Questions as blacklisted company on the verge securing more electoral deals
By Jacob Ng'etich | December 28th 2020
Questions are being raised on those behind the push to have a company that was condemned over supply of election equipment to the electoral agency, get more deals worth billions of shillings.
Already, there is a push to have Idemia, a controversial French firm, to get more deals and specifically to supply technology platform to run the coming constitutional review referendum and the 2022 General Election.
The company, which was formerly known as Safran Morpho Limited and later OT-Morpho, supplied election equipment of the controversial 2017 presidential election that was nullified by the Supreme Court.
Insiders at the Independent Electoral and Boundaries Commission (IEBC) say the three commissioners have seemingly endorsed the firm.
“They are already in support of the deal,” said an official aware of the developments.
This follows the move by the Treasury Cabinet Secretary Ukur Yatani to write to IEBC asking them to continue using the company in the upcoming electoral plans.
The National Assembly passed a recommendation barring the company from doing business in Kenya for 10 years for violating the Companies Act.
But the High Court overturned the ban in May.
“Following the successful challenge by M/s Idemia of the ban adopted by the Public Accounts Committee at the High Court, and in view of the prevailing constrained fiscal environment, the National Treasury recommends that the commission (IEBC) should continue engagement with the current vendor to support and maintain the Biometric Voter Registration (BVR) technology,” said a brief by Mr Yatani.
This was in response to a query by IEBC on the matter.
Insiders say the move was intentional to enable the company get the multi-billion shilling tenders because of bad timing.
“They intentionally wait until the last hour and say the only company that can handle this is Idemia. This is part of the game plan to enrich a few people,” said an insider.
The source said the secretariat was pushing this agenda for some outsiders who have interests in the tenders.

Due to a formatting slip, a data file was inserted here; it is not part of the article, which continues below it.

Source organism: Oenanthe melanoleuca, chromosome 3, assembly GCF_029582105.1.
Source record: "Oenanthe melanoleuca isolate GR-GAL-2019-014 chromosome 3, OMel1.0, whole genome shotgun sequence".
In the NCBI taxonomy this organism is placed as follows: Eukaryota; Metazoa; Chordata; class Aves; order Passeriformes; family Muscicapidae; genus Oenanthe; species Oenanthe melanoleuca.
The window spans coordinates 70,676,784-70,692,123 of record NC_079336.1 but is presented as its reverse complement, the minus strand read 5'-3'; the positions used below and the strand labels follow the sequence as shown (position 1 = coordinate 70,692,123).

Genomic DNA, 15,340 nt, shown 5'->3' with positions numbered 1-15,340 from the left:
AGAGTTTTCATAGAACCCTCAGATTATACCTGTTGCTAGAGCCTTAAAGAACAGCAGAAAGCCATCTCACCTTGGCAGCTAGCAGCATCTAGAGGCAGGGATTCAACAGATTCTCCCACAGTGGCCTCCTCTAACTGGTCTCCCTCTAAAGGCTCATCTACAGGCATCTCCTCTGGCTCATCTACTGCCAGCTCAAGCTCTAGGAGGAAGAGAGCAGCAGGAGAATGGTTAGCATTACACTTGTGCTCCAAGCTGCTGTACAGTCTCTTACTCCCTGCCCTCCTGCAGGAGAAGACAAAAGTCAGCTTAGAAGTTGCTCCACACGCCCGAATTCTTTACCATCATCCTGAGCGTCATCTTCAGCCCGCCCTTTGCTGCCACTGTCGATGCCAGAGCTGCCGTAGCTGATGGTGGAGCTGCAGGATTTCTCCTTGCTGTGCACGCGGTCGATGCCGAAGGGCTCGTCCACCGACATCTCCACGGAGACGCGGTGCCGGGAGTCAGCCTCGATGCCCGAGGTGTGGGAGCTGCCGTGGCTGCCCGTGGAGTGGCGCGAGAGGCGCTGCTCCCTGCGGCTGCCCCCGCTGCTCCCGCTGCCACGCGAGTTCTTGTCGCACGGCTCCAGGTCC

“We need to have Members of Parliament revisit the matter but by the look of things the time is on their side,” said the source.
The commissioners had apparently rejected a plan to have the company run the affairs.
Idemia pocked deals worth millions of shillings including supplying 31,500 biometric kits for Huduma Namba registration and in 2017 provided IEBC with the Kenya Integrated Elections Management System (KIEMS) that was to be used to verify the voters’ list before the election and later authenticate the voters with their fingerprints and photos before being allowed to vote.
But on election day, everything that could go wrong went wrong, as the system failed.
Apart from Kenya, the company was blacklisted in Nigeria, Zambia and Canada over the manner in which it handled elections.
The firm had been given a five-year contract in 2016 to maintain IEBC’s Biometric Voter Registration system, which hosts the register of voters.
The contract is set to expire next year and the commission now wants to be exempted from the centralised procurement of ICT equipment and services.
And the Solicitor General Kennedy Ogeto wants Attorney General Paul Kariuki to advise the IEBC on the advice given by the National Treasury.
Should the AG give the deal a clean bill of health, then Idemia will be one step closer to securing the technology contract one more time, without having to go through a competitive tendering process.
This will mean other bidders will be locked out.
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